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Syndrome K: The Fake Disease That Saved Lives

In the fall of 1943, as German soldiers began rounding up Jews in Italy and deporting them by the thousands to concentration camps, a mysterious and deadly disease called “Syndrome K” swept through the city of Rome causing dozens of patients to be admitted to the Fatebenefratelli Hospital located in the middle of the boat-shaped island on Tiber river. The details of the disease are sketchy, but the symptoms include persistent coughing, paralysis and death. The disease was said to be highly contagious.

The 16th-century Fatebenefratelli Hospital has a history of infectious diseases. In the 17th century, it was used to quarantine plague patients, and when there was a cholera outbreak in Rome in 1832, Fatebenefratelli—by virtue of its isolation—became a natural shelter for the infected.

Fatebenefratelli Hospital

Fatebenefratelli Hospital on the Tiber river Island, Rome. Photo credit: 4thebirds/Shutterstock.com

But “Syndrome K” was different. There was no mention of it in medical textbooks, and outside of the staff at Fatebenefratelli, nobody had heard of it before. It sounded similar to Koch Syndrome, which was tuberculosis, a terribly frightening disease at that time. When the German soldiers went to raid the Fatebenefratelli, the doctors explained the disease to the men and what lay behind the closed doors. None of them dared to go in. And that’s how at least a hundred Jews who were taking refugee at the hospital escaped death. “Syndrome K” was a made up disease.

The disease was created by Giovanni Borromeo, the hospital’s head physician, with the assistance of other doctors to save those Jews and anti-fascists who sought refuge there. Borromeo began providing Jews a safe haven in the hospital from 1938, the year Italy introduced antisemitic laws. One of the refugees was Vittorio Sacerdoti, a young Jewish doctor, for whom Borromeo prepared false papers and gave him a position in the hospital. Another psychiatrist, Adriano Ossicini, was an antifascist who had been imprisoned several times before he found work under Borromeo. Ossicini, along with many other doctors, ran a semi-clandestine resistance base at the Fatebenefratelli.

On October 1943, the Nazis raided a Jewish ghetto in Rome, and many Jews fled to Fatebenefratelli, where Borromeo admitted them as “patients”. The refugees were given a new fatal disease—Syndrome K—in order to identify them from the actual patients. The letter K was chosen after German officer Albert Kesselring, who led the troops in Rome. K was also the initial of the last name of a Nazi officer in Rome, Herbert Kappler.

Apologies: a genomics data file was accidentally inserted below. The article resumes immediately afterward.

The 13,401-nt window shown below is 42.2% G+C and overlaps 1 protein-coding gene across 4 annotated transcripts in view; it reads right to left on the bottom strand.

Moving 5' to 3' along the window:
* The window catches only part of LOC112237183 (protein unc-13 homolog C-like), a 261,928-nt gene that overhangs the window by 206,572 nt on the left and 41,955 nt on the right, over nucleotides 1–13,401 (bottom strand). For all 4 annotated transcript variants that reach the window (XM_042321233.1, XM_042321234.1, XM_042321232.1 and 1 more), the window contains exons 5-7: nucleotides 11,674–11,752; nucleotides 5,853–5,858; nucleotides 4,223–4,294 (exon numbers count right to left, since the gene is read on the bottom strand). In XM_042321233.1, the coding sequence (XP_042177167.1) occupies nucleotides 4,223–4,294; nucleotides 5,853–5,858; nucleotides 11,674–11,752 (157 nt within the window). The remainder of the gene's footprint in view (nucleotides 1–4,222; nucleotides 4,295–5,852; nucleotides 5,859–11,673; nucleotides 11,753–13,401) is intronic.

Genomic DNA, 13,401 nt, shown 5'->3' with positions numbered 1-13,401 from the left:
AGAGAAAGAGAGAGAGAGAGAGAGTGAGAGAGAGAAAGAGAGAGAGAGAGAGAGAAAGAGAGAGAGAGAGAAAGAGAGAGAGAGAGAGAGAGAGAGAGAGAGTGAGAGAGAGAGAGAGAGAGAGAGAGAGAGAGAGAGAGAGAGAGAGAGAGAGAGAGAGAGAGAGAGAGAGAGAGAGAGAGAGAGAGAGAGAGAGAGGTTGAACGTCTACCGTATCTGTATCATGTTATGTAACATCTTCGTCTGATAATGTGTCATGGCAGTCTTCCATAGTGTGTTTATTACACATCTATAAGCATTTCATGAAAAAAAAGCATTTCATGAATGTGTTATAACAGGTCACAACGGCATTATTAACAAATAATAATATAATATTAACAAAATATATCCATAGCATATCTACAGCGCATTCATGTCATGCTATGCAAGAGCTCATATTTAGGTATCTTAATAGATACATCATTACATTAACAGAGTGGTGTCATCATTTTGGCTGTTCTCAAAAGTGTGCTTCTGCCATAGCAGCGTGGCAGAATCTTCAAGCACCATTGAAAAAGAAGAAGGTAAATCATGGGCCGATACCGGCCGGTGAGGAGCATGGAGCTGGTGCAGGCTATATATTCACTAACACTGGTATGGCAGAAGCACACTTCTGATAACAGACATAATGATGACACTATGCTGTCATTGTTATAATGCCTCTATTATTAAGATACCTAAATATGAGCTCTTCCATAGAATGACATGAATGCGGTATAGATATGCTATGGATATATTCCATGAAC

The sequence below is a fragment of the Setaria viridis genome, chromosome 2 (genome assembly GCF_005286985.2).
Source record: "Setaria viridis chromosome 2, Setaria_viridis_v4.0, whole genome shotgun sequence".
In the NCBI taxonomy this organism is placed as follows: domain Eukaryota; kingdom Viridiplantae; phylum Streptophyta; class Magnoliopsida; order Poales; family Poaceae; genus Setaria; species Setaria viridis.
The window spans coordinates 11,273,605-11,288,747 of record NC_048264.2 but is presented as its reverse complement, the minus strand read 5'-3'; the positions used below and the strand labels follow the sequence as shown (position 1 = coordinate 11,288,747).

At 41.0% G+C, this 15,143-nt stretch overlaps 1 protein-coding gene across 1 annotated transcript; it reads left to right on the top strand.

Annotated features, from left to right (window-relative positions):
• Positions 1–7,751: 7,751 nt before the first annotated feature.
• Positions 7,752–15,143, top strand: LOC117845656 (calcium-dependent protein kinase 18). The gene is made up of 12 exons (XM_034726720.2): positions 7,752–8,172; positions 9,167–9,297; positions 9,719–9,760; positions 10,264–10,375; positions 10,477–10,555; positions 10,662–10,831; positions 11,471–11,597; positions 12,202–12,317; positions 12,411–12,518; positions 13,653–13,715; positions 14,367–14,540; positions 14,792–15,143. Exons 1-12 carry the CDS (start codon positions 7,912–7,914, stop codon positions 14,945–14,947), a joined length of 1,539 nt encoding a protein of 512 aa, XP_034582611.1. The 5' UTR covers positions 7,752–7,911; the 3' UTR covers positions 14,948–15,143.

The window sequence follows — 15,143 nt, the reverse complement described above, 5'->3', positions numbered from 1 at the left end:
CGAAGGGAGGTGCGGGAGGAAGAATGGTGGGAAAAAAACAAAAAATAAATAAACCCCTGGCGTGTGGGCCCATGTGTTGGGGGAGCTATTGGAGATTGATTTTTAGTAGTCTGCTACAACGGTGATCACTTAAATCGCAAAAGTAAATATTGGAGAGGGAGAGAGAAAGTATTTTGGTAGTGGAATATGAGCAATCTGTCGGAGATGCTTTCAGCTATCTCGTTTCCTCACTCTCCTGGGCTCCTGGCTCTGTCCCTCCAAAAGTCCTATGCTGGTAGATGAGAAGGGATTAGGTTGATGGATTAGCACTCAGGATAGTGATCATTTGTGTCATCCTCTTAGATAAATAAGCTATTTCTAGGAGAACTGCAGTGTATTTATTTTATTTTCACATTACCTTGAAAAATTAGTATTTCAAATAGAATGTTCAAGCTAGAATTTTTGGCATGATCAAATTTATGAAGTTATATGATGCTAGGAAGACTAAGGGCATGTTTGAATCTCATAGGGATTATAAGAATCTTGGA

Fatebenefratelli Hospital

Fatebenefratelli Hospital. Photo credit: ChameleonsEye/Shutterstock.com

"Syndrome K" was purported to be a neurological illness whose symptoms included convulsions, dementia, paralysis, and, ultimately, death from asphyxiation.  Just what it might be was left for interpretation. When the Nazis came to visit, patients were instructed to cough a lot whenever soldiers passed by their door.

The ruse worked. “The Nazis thought it was cancer or tuberculosis, and they fled like rabbits,” said Dr Vittorio Sacerdoti during an interview with BBC in 2004, sixty years after the event.

In 2016, the 96-year-old Ossicini spoke to the Italian newspaper La Stampa about the invention of the disease:

Syndrome K was put on patient papers to indicate that the sick person wasn’t sick at all, but Jewish. We created those papers for Jewish people as if they were ordinary patients, and in the moment when we had to say what disease they suffered? It was Syndrome K, meaning ‘I am admitting a Jew,’ as if he or she were ill, but they were all healthy.

The idea to call it Syndrome K, like Kesserling or Kappler, was mine.

How many lives Syndrome K actually saved is hard to tell, but accounts vary from two dozens to over a hundred.

After the war, Borromeo was honored by the Italian government by awarding the Order of Merit and the Silver Medal of Valor. He died in 1961 at his own hospital. He was posthumously recognized as a “Righteous Among the Nations” by the Israeli government.

The hospital itself was recognized as a "House of Life" by the International Raoul Wallenberg Foundation, which advocates on behalf of Holocaust saviors.

Fatebenefratelli Hospital

Aerial view of Fatebenefratelli Hospital. Photo credit: Aerial-motion/Shutterstock.com

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